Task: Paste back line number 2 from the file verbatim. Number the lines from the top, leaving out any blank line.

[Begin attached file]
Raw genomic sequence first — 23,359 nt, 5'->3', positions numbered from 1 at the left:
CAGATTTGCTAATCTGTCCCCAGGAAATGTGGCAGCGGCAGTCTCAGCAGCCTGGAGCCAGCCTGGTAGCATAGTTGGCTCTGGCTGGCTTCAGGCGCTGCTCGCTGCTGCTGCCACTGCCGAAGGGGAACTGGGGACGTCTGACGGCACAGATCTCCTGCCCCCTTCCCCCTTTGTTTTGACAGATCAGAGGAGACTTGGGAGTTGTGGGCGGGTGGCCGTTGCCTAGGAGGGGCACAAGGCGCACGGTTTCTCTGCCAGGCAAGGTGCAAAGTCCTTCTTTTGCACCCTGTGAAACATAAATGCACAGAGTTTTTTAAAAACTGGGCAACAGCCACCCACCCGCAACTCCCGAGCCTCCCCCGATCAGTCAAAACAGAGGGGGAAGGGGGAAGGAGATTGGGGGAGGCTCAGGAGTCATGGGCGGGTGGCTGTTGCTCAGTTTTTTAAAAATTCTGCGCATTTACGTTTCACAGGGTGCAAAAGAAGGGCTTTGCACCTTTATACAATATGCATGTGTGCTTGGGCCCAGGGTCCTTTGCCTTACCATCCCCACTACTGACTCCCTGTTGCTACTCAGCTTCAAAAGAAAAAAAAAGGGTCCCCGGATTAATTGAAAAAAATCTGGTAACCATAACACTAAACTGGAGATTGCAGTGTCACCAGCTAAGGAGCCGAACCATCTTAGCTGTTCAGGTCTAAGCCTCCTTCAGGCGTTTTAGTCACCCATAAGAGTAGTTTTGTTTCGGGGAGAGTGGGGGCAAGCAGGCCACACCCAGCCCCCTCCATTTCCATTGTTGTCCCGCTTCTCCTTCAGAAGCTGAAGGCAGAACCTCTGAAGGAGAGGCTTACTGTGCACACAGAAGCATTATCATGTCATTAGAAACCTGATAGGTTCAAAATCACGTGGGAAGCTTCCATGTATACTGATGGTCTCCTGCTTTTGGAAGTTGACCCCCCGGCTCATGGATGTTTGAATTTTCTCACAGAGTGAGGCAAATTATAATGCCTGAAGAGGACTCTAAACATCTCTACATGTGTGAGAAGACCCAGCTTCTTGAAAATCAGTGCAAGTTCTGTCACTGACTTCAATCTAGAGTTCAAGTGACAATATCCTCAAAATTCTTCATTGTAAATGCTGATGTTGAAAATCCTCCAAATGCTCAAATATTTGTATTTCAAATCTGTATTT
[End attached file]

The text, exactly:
CAGATTTGCTAATCTGTCCCCAGGAAATGTGGCAGCGGCAGTCTCAGCAGCCTGGAGCCAGCCTGGTAGCATAGTTGGCTCTGGCTGGCTTCAGGCGCTGCTCGCTGCTGCTGCCACTGCCGAAGGGGAACTGGGGACGTCTGACGGCACAGATCTCCTGCCCCCTTCCCCCTTTGTTTTGACAGATCAGAGGAGACTTGGGAGTTGTGGGCGGGTGGCCGTTGCCTAGGAGGGGCACAAGGCGCACGGTTTCTCTGCCAGGCAAGGTGCAAAGTCCTTCTTTTGCACCCTGTGAAACATAAATGCACAGAGTTTTTTAAAAACTGGGCAACAGCCACCCACCCGCAACTCCCGAGCCTCCCCCGATCAGTCAAAACAGAGGGGGAAGGGGGAAGGAGATTGGGGGAGGCTCAGGAGTCATGGGCGGGTGGCTGTTGCTCAGTTTTTTAAAAATTCTGCGCATTTACGTTTCACAGGGTGCAAAAGAAGGGCTTTGCACCTTTATACAATATGCATGTGTGCTTGGGCCCAGGGTCCTTTGCCTTACCATCCCCACTACTGACTCCCTGTTGCTACTCAGCTTCAAAAGAAAAAAAAAGGGTCCCCGGATTAATTGAAAAAAATCTGGTAACCATAACACTAAACTGGAGATTGCAGTGTCACCAGCTAAGGAGCCGAACCATCTTAGCTGTTCAGGTCTAAGCCTCCTTCAGGCGTTTTAGTCACCCATAAGAGTAGTTTTGTTTCGGGGAGAGTGGGGGCAAGCAGGCCACACCCAGCCCCCTCCATTTCCATTGTTGTCCCGCTTCTCCTTCAGAAGCTGAAGGCAGAACCTCTGAAGGAGAGGCTTACTGTGCACACAGAAGCATTATCATGTCATTAGAAACCTGATAGGTTCAAAATCACGTGGGAAGCTTCCATGTATACTGATGGTCTCCTGCTTTTGGAAGTTGACCCCCCGGCTCATGGATGTTTGAATTTTCTCACAGAGTGAGGCAAATTATAATGCCTGAAGAGGACTCTAAACATCTCTACATGTGTGAGAAGACCCAGCTTCTTGAAAATCAGTGCAAGTTCTGTCACTGACTTCAATCTAGAGTTCAAGTGACAATATCCTCAAAATTCTTCATTGTAAATGCTGATGTTGAAAATCCTCCAAATGCTCAAATATTTGTATTTCAAATCTGTATTT